Al Abdrabalnabi, A., S. Rajaram, E. Bitok, K. Oda, W.L. Beeson, A. Kaur, M. Cofán, M. Serra-Mir, I. Roth, E. Ros, J. Sabaté, 2020. Effects of supplementing the usual diet with a daily dose of walnuts for two years on metabolic syndrome and its components in an elderly cohort. Nutrients. 11;12(2). pii: E451. doi: 10.3390/nu12020451.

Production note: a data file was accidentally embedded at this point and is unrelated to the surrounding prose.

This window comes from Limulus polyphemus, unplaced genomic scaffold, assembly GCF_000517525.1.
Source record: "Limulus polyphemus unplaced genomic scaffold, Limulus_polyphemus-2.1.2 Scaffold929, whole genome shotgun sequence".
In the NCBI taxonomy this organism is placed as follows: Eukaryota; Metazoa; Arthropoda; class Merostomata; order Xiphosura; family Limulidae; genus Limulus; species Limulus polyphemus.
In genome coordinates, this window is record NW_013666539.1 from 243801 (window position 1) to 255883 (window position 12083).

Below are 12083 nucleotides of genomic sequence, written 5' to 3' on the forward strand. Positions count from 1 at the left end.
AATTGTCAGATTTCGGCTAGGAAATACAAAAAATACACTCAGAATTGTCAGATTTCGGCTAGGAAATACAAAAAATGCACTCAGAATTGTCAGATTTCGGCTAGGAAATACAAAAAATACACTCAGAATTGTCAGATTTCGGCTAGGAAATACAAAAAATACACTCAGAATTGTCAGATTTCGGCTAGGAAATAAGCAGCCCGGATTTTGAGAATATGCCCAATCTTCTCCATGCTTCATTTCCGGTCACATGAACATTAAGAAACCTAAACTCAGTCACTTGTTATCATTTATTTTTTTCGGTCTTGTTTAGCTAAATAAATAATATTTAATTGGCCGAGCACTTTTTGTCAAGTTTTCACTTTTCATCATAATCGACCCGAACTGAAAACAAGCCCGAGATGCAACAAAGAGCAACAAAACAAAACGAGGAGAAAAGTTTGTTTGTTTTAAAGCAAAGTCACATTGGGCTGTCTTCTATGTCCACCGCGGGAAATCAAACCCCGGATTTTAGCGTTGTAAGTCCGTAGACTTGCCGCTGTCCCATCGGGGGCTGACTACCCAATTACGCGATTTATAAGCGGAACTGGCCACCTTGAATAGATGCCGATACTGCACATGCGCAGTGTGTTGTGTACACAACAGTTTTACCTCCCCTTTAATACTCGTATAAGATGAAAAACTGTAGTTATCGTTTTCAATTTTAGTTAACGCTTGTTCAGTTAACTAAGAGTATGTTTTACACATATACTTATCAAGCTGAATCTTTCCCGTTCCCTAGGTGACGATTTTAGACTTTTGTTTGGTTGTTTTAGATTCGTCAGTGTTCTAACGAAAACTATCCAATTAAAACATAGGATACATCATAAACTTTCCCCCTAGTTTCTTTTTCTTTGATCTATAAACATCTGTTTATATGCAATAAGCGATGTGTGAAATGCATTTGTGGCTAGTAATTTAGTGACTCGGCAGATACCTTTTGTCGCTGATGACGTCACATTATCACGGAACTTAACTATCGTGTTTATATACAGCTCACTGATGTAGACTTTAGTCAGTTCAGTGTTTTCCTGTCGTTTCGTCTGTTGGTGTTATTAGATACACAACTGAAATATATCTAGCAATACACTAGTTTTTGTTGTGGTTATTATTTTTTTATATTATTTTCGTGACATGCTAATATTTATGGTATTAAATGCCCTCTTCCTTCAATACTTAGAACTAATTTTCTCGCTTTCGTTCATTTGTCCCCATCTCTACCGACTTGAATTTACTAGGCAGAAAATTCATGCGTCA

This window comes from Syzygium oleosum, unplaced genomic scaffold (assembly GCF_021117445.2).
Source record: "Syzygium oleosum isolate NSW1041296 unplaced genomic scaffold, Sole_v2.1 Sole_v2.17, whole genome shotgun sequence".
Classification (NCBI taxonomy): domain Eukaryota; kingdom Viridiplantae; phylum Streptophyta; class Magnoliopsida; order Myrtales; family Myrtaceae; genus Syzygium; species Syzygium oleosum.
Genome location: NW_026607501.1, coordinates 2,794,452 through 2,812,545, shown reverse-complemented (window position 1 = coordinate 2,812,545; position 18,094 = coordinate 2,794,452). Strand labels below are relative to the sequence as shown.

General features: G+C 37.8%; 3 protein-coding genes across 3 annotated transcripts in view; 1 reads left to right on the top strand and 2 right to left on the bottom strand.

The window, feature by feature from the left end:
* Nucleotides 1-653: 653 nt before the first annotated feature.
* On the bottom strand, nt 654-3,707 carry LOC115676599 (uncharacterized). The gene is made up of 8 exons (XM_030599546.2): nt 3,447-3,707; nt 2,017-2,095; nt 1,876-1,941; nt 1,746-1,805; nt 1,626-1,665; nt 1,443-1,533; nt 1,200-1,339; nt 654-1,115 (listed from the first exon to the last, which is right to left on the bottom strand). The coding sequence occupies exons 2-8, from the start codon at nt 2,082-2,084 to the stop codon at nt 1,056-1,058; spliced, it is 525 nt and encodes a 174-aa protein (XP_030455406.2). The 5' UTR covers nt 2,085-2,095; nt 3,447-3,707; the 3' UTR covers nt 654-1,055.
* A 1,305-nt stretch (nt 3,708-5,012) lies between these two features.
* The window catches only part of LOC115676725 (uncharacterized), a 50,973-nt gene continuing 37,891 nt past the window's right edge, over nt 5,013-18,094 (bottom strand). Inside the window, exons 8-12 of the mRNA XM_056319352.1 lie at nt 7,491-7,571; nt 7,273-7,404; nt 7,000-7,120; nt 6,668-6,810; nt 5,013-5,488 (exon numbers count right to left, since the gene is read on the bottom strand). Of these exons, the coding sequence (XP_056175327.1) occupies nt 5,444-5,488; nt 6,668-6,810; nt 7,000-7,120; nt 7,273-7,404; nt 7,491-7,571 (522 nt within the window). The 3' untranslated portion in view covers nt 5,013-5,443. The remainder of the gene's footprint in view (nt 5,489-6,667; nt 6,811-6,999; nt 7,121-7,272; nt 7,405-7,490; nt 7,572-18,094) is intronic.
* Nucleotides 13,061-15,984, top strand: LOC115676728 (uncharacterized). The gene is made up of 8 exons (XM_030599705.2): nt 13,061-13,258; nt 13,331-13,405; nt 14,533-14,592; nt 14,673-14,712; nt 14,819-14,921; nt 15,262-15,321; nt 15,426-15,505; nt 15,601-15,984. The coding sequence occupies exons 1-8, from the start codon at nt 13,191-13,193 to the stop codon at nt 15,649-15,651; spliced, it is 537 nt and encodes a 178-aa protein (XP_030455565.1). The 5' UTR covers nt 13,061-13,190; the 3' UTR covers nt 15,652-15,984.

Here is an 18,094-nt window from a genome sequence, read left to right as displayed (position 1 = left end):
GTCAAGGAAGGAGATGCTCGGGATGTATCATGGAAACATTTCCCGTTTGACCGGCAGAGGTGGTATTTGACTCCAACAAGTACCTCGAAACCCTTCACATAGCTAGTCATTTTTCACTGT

Accumulating evidence links nut consumption with an improved risk of metabolic syndrome (MetS); however, long-term trials are lacking. We examined the effects of a daily dose of walnuts for two years on MetS in a large elderly cohort. A total of 698 healthy elderly participants were randomly assigned to either a walnut supplemented or a control diet. The participants in the walnut group were provided with packaged walnuts (1, 1.5, or 2 oz. or ~15% of energy) and asked to incorporate them into their daily habitual diet. The participants in the control group were asked to continue with their habitual diet and abstain from eating walnuts and other tree nuts. Intake of n-3 fatty acid supplements was not permitted in either group. Fasting blood chemistries, blood pressure, and anthropometric measurements were obtained at baseline and at the end of intervention. A total of 625 participants (67% women, mean age 69.1 y) completed this two-year study (90% retention rate). Triglycerides decreased in both walnut (-.94 mg/dl) and control (-0.96 mg/dl) groups, with no significant between-group differences. There was a non-significant decrease in systolic and diastolic blood pressure in the walnut group (-1.30 and -0.71 mm Hg, respectively) and no change in the control group. Fasting blood glucose decreased by ~1 point in both the walnut and control groups. There were no significant between-group differences in the development or reversion of MetS. In conclusion, supplementing the diet of older adults with a daily dose of walnuts had no effect on MetS status or any of its components, although the walnut group tended to have lower blood pressure.